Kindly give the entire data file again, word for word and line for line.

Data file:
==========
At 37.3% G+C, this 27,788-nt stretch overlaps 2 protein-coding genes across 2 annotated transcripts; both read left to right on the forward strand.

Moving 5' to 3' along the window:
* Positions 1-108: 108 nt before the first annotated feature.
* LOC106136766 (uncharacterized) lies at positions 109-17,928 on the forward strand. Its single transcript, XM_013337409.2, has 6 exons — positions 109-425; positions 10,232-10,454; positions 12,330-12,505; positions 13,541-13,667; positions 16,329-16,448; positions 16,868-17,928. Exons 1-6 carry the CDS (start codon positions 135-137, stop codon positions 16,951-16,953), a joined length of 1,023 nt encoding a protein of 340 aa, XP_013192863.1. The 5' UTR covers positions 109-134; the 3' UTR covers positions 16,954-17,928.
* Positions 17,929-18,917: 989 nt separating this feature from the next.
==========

At 37.3% G+C, this 27,788-nt stretch overlaps 2 protein-coding genes across 2 annotated transcripts; both read left to right on the forward strand.

Moving 5' to 3' along the window:
* Positions 1-108: 108 nt before the first annotated feature.
* LOC106136766 (uncharacterized) lies at positions 109-17,928 on the forward strand. Its single transcript, XM_013337409.2, has 6 exons — positions 109-425; positions 10,232-10,454; positions 12,330-12,505; positions 13,541-13,667; positions 16,329-16,448; positions 16,868-17,928. Exons 1-6 carry the CDS (start codon positions 135-137, stop codon positions 16,951-16,953), a joined length of 1,023 nt encoding a protein of 340 aa, XP_013192863.1. The 5' UTR covers positions 109-134; the 3' UTR covers positions 16,954-17,928.
* Positions 17,929-18,917: 989 nt separating this feature from the next.